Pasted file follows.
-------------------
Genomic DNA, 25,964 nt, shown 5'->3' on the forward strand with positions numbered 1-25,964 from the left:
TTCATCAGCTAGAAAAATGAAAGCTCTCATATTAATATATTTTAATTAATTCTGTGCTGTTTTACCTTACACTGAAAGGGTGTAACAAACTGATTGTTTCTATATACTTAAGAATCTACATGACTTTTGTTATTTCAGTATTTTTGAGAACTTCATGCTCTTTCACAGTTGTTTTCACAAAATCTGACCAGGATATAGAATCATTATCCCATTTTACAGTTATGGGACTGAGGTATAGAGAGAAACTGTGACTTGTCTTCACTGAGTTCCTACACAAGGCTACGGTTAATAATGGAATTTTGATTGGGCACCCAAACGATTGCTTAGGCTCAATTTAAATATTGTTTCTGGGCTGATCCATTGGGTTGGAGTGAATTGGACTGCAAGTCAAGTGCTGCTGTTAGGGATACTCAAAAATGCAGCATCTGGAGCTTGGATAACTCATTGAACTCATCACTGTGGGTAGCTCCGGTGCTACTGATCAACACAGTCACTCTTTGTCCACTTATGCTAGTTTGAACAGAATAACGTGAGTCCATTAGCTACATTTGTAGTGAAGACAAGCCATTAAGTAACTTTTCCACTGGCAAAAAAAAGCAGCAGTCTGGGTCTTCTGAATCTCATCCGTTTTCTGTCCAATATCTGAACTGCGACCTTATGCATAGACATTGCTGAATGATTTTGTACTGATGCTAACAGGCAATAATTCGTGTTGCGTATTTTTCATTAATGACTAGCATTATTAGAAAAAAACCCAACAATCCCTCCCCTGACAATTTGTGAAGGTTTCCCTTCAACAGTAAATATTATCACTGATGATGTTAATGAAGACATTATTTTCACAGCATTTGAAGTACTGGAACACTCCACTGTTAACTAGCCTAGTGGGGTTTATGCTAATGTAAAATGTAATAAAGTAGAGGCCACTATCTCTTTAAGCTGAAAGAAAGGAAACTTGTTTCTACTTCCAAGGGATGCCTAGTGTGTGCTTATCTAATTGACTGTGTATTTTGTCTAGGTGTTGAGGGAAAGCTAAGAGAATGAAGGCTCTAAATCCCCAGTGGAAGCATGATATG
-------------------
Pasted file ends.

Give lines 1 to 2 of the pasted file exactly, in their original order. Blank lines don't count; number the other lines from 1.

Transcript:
Genomic DNA, 25,964 nt, shown 5'->3' on the forward strand with positions numbered 1-25,964 from the left:
TTCATCAGCTAGAAAAATGAAAGCTCTCATATTAATATATTTTAATTAATTCTGTGCTGTTTTACCTTACACTGAAAGGGTGTAACAAACTGATTGTTTCTATATACTTAAGAATCTACATGACTTTTGTTATTTCAGTATTTTTGAGAACTTCATGCTCTTTCACAGTTGTTTTCACAAAATCTGACCAGGATATAGAATCATTATCCCATTTTACAGTTATGGGACTGAGGTATAGAGAGAAACTGTGACTTGTCTTCACTGAGTTCCTACACAAGGCTACGGTTAATAATGGAATTTTGATTGGGCACCCAAACGATTGCTTAGGCTCAATTTAAATATTGTTTCTGGGCTGATCCATTGGGTTGGAGTGAATTGGACTGCAAGTCAAGTGCTGCTGTTAGGGATACTCAAAAATGCAGCATCTGGAGCTTGGATAACTCATTGAACTCATCACTGTGGGTAGCTCCGGTGCTACTGATCAACACAGTCACTCTTTGTCCACTTATGCTAGTTTGAACAGAATAACGTGAGTCCATTAGCTACATTTGTAGTGAAGACAAGCCATTAAGTAACTTTTCCACTGGCAAAAAAAAGCAGCAGTCTGGGTCTTCTGAATCTCATCCGTTTTCTGTCCAATATCTGAACTGCGACCTTATGCATAGACATTGCTGAATGATTTTGTACTGATGCTAACAGGCAATAATTCGTGTTGCGTATTTTTCATTAATGACTAGCATTATTAGAAAAAAACCCAACAATCCCTCCCCTGACAATTTGTGAAGGTTTCCCTTCAACAGTAAATATTATCACTGATGATGTTAATGAAGACATTATTTTCACAGCATTTGAAGTACTGGAACACTCCACTGTTAACTAGCCTAGTGGGGTTTATGCTAATGTAAAATGTAATAAAGTAGAGGCCACTATCTCTTTAAGCTGAAAGAAAGGAAACTTGTTTCTACTTCCAAGGGATGCCTAGTGTGTGCTTATCTAATTGACTGTGTATTTTGTCTAGGTGTTGAGGGAAAGCTAAGAGAATGAAGGCTCTAAATCCCCAGTGGAAGCATGATATG